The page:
How to Balance Economy and Environment?

From left, German Chancellor Angela Merkel, Australian Prime Minister Julia Gillard, and Liberian President Ellen Johnson-Sirleaf. From Left: Sean Gallup / Getty Images; Peter Macdiarmid / Getty Images; Daniel Barry / EPA-Landov

In early 2007 the issue topping the global agenda was climate change. That January the topic dominated Davos, where German Chancellor Angela Merkel, as rotating EU president, called for joint action on emissions by rich nations and developing countries alike. It also loomed large at the G8 meeting in June, where Merkel and Tony Blair wrangled a wayward George W. Bush into line on greenhouse-gas reduction targets. Thanks to their efforts, Europe—rich, confident—led the charge in saving the planet.

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Then the U.S. subprime bubble burst, and climate change was eclipsed by the global financial crisis. Fast-forward to 2010: in the U.S., Barack Obama has shelved clean-energy legislation, focusing instead on health-care and jobs bills. In Europe, where last year's Copenhagen climate talks were considered a failure, even Merkel is backpedaling on green pledges as Germany tries to shore up its industrial strength. Meanwhile, a flush China adds record numbers of gas guzzlers to its roads and invests in mammoth development projects that displace villages and mar the countryside, to the dismay of green activists.

Yet even as the environment takes a back seat to the West's debt woes and Asia's insatiable appetite for development, politicians remain aware of the ticking time bomb that is the earth's overburdened ecosystem—and of the potentially drastic economic effects of climate change. World leaders—including several female heads of state—now face a delicate balancing act: how to promote economic growth while still protecting the earth's finite resources.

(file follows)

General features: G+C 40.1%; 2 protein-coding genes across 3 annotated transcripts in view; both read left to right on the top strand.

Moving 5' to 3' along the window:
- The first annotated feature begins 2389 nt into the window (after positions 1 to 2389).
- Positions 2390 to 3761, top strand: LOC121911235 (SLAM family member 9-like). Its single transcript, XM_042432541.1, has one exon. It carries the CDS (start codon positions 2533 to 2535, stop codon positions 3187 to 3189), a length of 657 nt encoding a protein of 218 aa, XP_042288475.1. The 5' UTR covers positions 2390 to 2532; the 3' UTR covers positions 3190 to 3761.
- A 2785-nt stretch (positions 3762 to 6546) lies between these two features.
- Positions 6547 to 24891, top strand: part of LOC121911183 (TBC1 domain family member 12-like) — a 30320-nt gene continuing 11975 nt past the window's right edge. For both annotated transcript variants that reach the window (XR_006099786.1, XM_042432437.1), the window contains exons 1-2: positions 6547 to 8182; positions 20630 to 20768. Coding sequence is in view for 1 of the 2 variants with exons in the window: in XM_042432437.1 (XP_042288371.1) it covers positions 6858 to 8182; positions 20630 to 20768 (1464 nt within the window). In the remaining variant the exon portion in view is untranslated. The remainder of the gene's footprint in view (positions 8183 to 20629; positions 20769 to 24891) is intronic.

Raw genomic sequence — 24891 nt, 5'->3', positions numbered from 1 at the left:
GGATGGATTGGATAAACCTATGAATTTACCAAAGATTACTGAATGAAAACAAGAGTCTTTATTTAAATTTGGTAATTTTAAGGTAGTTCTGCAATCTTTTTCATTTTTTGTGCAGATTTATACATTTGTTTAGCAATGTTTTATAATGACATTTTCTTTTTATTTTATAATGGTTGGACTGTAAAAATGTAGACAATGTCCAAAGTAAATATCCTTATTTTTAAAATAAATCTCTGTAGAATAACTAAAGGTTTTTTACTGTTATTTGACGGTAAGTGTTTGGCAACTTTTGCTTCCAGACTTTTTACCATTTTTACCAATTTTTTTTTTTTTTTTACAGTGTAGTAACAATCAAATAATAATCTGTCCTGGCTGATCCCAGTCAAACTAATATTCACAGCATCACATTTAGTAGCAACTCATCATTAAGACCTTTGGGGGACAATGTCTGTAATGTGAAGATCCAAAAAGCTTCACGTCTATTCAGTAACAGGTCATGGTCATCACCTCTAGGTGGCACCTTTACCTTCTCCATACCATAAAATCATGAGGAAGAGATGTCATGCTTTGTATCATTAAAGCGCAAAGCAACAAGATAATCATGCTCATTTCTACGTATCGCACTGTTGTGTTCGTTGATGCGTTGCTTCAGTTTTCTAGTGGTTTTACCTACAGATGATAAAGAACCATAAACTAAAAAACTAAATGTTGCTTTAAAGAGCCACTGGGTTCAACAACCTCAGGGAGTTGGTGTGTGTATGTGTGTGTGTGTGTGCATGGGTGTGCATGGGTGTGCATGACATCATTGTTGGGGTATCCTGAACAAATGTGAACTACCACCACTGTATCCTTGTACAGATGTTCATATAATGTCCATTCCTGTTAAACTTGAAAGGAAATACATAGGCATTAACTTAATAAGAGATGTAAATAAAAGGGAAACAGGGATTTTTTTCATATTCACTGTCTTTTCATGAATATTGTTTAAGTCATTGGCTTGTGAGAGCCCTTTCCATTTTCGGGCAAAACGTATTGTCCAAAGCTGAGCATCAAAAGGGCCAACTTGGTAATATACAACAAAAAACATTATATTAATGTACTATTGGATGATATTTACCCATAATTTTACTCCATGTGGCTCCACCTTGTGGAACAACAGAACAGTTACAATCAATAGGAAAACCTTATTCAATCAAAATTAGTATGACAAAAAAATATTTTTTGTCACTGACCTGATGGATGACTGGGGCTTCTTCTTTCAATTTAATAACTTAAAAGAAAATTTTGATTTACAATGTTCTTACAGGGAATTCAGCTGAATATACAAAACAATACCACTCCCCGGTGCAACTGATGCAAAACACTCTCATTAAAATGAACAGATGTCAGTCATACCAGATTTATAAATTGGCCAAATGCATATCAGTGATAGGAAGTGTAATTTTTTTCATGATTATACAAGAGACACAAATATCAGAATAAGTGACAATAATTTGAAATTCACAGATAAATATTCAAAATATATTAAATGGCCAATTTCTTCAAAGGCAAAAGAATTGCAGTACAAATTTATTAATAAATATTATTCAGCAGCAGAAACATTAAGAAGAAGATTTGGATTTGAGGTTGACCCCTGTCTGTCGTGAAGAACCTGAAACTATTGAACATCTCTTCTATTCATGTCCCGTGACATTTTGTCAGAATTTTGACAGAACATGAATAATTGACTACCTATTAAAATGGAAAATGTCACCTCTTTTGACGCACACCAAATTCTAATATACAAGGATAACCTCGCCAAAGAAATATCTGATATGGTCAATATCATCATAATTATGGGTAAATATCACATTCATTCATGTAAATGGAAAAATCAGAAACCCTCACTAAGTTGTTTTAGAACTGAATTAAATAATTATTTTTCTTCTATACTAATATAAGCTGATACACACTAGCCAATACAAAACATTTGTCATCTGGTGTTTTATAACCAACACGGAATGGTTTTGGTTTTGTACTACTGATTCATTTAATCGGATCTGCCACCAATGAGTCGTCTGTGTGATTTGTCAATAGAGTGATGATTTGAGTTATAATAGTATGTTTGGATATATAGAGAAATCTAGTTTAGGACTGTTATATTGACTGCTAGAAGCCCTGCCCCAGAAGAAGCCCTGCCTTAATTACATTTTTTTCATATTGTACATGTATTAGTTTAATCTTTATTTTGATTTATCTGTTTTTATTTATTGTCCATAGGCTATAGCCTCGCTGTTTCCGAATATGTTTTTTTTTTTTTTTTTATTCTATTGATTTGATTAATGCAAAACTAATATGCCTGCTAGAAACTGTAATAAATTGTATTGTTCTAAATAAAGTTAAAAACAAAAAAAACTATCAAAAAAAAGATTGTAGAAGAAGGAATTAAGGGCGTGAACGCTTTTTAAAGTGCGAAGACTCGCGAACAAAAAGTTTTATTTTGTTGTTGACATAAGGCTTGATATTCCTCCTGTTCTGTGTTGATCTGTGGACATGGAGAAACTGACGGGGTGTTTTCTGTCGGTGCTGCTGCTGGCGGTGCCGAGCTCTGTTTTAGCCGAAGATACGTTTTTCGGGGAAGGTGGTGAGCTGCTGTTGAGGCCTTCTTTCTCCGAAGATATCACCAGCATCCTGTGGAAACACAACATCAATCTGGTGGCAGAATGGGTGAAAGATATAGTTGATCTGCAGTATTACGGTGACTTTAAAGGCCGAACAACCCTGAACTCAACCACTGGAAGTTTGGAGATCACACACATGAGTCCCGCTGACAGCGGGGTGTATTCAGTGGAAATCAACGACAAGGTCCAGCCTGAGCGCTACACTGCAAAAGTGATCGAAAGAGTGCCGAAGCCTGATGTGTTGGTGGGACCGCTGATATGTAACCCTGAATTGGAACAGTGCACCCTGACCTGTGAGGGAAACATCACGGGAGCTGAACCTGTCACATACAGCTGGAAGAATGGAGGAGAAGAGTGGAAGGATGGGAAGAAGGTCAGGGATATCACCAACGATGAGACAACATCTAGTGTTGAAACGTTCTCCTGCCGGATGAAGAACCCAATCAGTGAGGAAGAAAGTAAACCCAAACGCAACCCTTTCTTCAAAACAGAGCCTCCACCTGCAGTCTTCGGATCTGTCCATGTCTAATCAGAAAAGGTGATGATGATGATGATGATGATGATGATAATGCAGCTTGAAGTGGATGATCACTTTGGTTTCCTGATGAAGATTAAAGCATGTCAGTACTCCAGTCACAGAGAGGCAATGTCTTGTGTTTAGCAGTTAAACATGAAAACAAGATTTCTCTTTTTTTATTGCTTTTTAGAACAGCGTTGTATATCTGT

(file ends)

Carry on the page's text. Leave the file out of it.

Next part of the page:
Nowhere is the tug of war between development and conservation more prominent than in Brazil, where it upended the country's recent presidential election. To the surprise of pollsters, Green Party candidate Marina Silva scored 19 percent of the vote, forcing the race into a runoff and denying outright victory to President Luiz Inácio Lula da Silva's handpicked successor, Dilma Rousseff. The two women had been at odds since 2008, when Silva resigned as Lula's environmental chief after disputes with fellow ministers (including, reportedly, Rousseff, who was pushing for accelerated growth) over hydroelectric-dam projects and the encroachment of soy farmers into the Amazon, which caused deforestation rates to skyrocket after several years of declines.

Thanks to Silva's strong showing, Rousseff has scrambled to add green proposals to her platform and commit to slowing the pace of Amazon destruction. Silva's supporters are hoping that the new president-elect won't forget her pledges to protect the rainforest known as the "world's lung"—but whether Rousseff can do this and still keep Brazil on its robust economic path will be a key trial of her presidency.

Once upon a time, the West made promises to support Brazil in its environmental-protection policies. "If we want to be taken seriously here, we need to make the payments and aid we pledged," Merkel urged other Western leaders two years ago, when it came to light that Brazil's biofuel industry was contributing to deforestation. Europe prided itself on being an example to developing countries and the U.S. alike, and no one was more ambitious on this front than Merkel. Named a "hero of the environment" and a "green goddess," Merkel was lauded for keeping climate change at the front of the global agenda, and for setting high targets for carbon-emissions cuts. She also invested heavily in Germany's renewable-energy sector, which created hundreds of thousands of new jobs, claiming that "the costs of reducing emissions should be seen as a sound investment…[It] makes economic sense."